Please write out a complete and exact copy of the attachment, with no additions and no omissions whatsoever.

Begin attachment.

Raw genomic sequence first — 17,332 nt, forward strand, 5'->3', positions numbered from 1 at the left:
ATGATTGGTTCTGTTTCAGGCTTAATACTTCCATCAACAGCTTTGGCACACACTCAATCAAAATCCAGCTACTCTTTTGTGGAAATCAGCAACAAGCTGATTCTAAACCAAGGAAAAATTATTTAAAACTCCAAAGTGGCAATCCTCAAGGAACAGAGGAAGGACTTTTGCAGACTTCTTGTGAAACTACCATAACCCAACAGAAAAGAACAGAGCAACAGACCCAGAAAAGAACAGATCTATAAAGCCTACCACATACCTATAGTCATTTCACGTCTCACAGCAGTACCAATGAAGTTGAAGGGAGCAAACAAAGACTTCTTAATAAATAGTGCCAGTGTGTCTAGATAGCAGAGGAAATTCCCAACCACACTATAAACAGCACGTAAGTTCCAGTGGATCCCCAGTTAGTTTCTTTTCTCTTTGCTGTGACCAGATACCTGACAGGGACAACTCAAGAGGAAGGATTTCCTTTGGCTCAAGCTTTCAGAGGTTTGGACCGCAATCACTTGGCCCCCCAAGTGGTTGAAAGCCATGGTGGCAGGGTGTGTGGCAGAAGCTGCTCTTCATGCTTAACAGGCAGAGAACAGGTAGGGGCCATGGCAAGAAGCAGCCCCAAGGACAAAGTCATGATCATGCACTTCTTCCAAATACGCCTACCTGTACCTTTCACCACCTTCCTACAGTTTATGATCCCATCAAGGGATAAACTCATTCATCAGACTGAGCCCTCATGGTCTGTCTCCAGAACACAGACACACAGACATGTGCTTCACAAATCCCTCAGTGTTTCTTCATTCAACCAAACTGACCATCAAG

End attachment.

Raw genomic sequence first — 17,332 nt, forward strand, 5'->3', positions numbered from 1 at the left:
ATGATTGGTTCTGTTTCAGGCTTAATACTTCCATCAACAGCTTTGGCACACACTCAATCAAAATCCAGCTACTCTTTTGTGGAAATCAGCAACAAGCTGATTCTAAACCAAGGAAAAATTATTTAAAACTCCAAAGTGGCAATCCTCAAGGAACAGAGGAAGGACTTTTGCAGACTTCTTGTGAAACTACCATAACCCAACAGAAAAGAACAGAGCAACAGACCCAGAAAAGAACAGATCTATAAAGCCTACCACATACCTATAGTCATTTCACGTCTCACAGCAGTACCAATGAAGTTGAAGGGAGCAAACAAAGACTTCTTAATAAATAGTGCCAGTGTGTCTAGATAGCAGAGGAAATTCCCAACCACACTATAAACAGCACGTAAGTTCCAGTGGATCCCCAGTTAGTTTCTTTTCTCTTTGCTGTGACCAGATACCTGACAGGGACAACTCAAGAGGAAGGATTTCCTTTGGCTCAAGCTTTCAGAGGTTTGGACCGCAATCACTTGGCCCCCCAAGTGGTTGAAAGCCATGGTGGCAGGGTGTGTGGCAGAAGCTGCTCTTCATGCTTAACAGGCAGAGAACAGGTAGGGGCCATGGCAAGAAGCAGCCCCAAGGACAAAGTCATGATCATGCACTTCTTCCAAATACGCCTACCTGTACCTTTCACCACCTTCCTACAGTTTATGATCCCATCAAGGGATAAACTCATTCATCAGACTGAGCCCTCATGGTCTGTCTCCAGAACACAGACACACAGACATGTGCTTCACAAATCCCTCAGTGTTTCTTCATTCAACCAAACTGACCATCAAG